9.21.2010

GMO Salmon? What?!

Please read a portion of the following article that came out on the Washington Post and do some research if you plan on eating salmon from now on.....just be aware...if the FDA approves this fake salmon to be sold and consumed in the market place, they will probably not require any labeling which would let the consumer know it was a GMO fish instead of a real one. If you are looking to satisfy your protein needs, add some legumes, seeds and nuts to your diet and rest assured that those foods, eaten on a regular basis, will provide enough protein.

Washington Post 9/20/10:

FDA hears concerns over approving genetically modified salmon

Environmental organizations, consumer groups and independent researchers assailed the plans of a Massachusetts company to market the first genetically modified animal as food in the United States - an Atlantic salmon - and argued at a public meeting Monday that federal regulators should deny permission.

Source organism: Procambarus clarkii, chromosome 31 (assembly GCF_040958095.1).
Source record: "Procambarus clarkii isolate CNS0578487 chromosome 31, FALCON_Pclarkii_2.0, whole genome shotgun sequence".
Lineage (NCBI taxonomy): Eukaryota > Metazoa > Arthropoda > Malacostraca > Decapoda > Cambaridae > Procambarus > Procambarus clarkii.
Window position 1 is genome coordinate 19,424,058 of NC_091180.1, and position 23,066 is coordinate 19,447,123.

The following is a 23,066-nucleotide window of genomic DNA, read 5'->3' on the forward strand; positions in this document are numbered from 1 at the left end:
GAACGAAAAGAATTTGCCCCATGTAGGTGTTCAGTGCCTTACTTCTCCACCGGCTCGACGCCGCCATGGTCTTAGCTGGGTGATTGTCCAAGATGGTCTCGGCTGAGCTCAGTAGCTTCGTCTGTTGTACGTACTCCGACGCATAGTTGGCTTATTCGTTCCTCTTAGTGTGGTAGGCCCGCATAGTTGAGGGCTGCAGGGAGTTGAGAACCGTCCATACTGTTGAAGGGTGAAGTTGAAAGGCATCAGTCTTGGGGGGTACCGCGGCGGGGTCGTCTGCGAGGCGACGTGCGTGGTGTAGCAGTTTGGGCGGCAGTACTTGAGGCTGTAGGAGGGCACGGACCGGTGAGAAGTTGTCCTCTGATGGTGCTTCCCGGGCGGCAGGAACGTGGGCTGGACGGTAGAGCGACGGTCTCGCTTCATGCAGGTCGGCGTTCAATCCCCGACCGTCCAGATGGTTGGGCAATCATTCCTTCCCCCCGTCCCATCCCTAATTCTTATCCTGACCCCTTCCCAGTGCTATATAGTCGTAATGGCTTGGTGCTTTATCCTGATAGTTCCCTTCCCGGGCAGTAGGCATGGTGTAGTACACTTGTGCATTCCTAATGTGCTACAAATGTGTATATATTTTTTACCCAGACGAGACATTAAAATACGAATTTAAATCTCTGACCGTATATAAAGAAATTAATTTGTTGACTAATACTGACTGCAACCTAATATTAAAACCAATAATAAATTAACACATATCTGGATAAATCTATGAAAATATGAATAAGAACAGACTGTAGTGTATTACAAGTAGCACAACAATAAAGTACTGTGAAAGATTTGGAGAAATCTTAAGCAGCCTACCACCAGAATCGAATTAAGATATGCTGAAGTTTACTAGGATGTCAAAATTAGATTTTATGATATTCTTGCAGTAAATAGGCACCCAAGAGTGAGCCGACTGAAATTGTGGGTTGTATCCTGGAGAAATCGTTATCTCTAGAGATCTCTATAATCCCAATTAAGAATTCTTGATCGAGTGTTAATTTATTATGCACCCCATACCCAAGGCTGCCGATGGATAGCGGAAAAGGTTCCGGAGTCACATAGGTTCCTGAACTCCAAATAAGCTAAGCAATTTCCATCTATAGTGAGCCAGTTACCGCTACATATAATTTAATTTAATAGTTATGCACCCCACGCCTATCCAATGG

"Science cannot prove that this new gene-spliced salmon is safe for human consumption over a long period of time," said Darrell Rogers of the Alliance for Natural Health. "This recklessly and needlessly endangers human health."

He made the comments at a meeting of a panel of experts convened by the Food and Drug Administration, which is poised to make a landmark decision that could mark a turning point in the way American food is produced.

AquaBounty, the company seeking permission to market the fish in the United States, wants to incubate genetically modified eggs in Prince Edward Island, Canada, then ship them in plastic coolers to Panama. There they would be raised in land-based tanks and eventually processed before being transported to the United States for sale.

In developing its fish, AquaBounty took an Atlantic salmon and inserted a growth hormone gene from a Chinook salmon as well as an "antifreeze" gene from the ocean pout, a large, eel-like species. The result is a genetically modified fish that can grow to market size in 18 months instead of three years, according to AquaBounty. That means farmers can speed production and increase yields, the company said.

The advisory panel did not vote on the matter, but individual members offered a range of comments - sometimes conflicting - after two days of testimony from AquaBounty, the FDA and the public.

To continue reading article, please visit: http://www.washingtonpost.com/wp-dyn/content/article/2010/09/20/AR2010092005967.html

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